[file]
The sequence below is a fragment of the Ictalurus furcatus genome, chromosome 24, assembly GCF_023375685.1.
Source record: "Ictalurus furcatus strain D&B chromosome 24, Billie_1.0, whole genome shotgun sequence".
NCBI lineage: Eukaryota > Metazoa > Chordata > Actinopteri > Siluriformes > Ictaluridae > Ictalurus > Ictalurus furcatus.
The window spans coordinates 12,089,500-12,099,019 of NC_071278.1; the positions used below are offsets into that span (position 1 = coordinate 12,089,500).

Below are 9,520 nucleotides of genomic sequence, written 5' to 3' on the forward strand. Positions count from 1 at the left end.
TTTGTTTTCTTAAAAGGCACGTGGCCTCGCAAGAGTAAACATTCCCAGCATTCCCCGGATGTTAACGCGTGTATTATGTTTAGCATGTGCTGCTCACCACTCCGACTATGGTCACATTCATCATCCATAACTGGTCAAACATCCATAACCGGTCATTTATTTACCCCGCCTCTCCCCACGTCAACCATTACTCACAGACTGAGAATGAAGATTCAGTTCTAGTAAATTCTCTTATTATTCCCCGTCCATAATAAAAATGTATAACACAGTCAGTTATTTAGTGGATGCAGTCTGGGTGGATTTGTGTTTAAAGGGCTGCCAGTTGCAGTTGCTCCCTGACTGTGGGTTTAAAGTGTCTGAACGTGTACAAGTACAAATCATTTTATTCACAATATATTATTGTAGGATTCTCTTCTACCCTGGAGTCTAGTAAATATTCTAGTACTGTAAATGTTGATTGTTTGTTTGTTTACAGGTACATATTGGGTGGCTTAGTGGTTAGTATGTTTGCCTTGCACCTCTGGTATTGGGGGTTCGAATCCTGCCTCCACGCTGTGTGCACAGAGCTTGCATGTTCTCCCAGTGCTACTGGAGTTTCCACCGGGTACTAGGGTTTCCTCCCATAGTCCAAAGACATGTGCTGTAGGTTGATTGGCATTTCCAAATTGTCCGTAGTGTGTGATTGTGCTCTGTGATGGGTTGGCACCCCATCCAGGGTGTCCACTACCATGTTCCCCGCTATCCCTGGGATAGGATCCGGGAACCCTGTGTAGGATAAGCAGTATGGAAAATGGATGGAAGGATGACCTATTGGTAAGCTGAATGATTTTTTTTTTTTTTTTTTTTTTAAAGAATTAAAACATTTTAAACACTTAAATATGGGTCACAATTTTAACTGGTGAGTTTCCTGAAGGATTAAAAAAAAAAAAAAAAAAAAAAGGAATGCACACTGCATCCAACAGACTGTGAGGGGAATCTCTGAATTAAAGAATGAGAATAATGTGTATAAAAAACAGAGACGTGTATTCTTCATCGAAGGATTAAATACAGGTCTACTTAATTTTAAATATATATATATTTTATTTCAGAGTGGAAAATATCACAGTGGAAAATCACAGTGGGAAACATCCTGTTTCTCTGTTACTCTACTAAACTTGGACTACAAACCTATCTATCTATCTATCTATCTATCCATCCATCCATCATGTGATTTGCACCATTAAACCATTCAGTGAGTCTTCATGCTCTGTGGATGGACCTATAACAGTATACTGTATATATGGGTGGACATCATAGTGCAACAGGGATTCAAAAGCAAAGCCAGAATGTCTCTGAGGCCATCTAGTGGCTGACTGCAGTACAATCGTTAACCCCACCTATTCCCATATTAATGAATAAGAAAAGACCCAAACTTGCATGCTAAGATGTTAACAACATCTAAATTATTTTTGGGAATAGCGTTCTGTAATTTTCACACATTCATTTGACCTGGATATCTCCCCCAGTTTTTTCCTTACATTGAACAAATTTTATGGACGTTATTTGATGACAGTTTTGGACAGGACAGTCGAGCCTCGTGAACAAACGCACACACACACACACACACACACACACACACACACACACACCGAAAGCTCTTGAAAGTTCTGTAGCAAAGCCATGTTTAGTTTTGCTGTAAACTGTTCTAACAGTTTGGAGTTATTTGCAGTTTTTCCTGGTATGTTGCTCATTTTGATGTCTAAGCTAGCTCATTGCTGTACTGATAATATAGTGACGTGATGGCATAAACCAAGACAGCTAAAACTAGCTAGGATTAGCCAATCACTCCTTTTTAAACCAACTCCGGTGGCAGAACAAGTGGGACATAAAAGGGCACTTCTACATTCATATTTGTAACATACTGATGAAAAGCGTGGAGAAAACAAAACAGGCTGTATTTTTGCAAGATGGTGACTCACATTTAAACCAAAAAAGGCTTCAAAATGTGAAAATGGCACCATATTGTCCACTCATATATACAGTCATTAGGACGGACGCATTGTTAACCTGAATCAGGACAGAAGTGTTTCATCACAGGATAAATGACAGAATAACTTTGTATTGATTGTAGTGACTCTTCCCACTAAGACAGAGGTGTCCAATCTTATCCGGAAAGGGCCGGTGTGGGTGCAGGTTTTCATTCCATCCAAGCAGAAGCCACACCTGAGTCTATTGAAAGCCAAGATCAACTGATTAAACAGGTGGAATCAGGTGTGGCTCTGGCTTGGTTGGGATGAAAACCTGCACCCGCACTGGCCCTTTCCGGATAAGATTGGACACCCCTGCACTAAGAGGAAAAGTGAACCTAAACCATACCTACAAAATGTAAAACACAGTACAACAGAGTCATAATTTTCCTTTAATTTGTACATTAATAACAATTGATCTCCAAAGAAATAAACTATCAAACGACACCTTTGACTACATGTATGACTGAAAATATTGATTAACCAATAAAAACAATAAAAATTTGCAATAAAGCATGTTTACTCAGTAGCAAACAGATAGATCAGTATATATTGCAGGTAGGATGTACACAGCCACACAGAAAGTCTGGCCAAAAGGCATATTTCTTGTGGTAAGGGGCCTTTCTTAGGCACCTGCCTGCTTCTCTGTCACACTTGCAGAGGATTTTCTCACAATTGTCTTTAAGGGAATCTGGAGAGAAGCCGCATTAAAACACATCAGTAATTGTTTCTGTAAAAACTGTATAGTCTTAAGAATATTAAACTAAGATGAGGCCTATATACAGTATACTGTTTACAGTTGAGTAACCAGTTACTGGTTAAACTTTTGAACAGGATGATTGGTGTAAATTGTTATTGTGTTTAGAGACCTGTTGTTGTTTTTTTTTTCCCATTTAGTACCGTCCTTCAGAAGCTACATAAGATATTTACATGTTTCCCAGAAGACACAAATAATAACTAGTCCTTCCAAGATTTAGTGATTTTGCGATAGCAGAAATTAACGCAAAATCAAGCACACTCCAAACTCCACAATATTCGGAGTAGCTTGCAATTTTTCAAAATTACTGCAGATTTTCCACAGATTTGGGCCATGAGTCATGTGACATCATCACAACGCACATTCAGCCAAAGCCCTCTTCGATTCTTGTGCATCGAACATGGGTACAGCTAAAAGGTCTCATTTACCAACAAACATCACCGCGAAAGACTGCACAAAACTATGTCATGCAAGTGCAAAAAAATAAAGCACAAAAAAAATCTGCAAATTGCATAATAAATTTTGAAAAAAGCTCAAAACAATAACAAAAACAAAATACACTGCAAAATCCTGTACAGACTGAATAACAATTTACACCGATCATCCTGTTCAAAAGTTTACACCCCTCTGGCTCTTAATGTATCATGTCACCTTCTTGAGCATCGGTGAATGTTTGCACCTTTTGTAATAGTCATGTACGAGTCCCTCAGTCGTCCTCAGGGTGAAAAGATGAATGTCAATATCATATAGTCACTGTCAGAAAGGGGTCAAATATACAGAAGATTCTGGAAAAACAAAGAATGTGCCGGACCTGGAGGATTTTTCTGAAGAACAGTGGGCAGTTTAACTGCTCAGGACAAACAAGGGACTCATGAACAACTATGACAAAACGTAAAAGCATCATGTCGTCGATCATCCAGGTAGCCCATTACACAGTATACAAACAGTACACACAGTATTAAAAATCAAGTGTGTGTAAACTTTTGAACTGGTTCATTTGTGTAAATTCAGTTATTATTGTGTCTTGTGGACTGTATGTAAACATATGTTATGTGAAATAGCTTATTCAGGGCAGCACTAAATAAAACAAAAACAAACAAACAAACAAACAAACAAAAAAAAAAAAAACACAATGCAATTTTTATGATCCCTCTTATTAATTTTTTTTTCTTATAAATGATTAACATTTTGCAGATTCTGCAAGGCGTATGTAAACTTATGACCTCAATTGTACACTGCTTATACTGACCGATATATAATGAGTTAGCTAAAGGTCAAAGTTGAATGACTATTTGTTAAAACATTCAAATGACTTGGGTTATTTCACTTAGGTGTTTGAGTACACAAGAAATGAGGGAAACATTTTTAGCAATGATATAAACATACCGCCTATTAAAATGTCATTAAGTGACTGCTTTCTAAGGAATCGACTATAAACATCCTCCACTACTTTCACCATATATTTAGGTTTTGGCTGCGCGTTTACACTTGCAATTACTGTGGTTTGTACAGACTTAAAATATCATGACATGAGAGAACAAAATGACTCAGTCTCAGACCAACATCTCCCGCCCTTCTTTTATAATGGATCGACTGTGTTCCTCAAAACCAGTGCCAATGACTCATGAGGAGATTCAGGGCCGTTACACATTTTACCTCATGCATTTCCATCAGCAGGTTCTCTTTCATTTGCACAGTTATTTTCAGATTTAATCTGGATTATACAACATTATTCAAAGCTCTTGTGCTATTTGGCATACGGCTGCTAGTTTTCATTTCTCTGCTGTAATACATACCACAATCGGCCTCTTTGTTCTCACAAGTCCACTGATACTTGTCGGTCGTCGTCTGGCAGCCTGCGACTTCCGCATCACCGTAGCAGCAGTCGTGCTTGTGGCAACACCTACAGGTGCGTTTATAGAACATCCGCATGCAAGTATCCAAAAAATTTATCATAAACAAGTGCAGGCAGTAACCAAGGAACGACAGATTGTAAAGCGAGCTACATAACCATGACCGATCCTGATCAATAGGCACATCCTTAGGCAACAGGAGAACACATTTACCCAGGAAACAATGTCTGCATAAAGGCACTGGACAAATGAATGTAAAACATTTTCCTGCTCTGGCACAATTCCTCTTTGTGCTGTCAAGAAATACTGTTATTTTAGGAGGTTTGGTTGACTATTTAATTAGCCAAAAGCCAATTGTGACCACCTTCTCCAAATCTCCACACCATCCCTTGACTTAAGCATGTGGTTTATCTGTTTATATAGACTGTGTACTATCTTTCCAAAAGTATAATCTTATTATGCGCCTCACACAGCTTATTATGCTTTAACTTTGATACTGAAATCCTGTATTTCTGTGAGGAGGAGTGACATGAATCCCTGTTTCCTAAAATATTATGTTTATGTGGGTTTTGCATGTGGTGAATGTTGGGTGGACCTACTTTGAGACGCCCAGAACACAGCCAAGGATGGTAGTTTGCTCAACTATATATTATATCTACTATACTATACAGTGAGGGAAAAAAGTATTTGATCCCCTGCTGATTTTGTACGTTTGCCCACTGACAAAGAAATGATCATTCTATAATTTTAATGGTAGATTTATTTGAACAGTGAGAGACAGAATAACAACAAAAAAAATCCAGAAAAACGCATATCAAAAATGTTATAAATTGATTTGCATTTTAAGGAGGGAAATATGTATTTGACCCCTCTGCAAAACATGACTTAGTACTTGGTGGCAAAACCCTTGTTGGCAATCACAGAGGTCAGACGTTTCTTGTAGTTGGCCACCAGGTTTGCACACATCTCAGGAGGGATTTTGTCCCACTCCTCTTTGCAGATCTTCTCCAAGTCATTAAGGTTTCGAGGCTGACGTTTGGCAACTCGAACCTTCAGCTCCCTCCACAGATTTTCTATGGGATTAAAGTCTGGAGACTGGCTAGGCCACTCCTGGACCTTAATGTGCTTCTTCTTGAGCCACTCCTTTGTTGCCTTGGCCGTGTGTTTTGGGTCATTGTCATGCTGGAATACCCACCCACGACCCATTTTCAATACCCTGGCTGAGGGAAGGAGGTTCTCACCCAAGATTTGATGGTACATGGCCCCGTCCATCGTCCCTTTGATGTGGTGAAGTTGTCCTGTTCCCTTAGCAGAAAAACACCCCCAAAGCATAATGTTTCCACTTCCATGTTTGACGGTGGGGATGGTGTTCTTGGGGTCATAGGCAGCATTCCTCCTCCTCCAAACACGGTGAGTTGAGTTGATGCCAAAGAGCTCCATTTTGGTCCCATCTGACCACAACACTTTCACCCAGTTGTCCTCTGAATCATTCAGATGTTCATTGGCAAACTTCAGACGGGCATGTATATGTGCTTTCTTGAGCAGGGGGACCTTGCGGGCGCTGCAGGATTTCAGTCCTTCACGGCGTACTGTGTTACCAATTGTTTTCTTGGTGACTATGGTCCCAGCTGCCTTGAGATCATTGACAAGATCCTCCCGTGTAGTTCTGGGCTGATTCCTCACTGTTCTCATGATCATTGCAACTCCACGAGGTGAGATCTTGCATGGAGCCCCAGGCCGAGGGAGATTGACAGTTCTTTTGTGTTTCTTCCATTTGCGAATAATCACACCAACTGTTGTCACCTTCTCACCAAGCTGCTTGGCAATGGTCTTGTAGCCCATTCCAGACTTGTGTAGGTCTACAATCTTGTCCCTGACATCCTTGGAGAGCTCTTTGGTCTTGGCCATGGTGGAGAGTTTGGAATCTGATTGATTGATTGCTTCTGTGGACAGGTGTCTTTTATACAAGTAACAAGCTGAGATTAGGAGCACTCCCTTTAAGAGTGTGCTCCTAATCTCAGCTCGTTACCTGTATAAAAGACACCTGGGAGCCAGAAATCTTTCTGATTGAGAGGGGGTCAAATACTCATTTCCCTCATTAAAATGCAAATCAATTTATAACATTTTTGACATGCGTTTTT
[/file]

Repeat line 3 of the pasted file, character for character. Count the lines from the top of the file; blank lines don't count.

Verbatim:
NCBI lineage: Eukaryota > Metazoa > Chordata > Actinopteri > Siluriformes > Ictaluridae > Ictalurus > Ictalurus furcatus.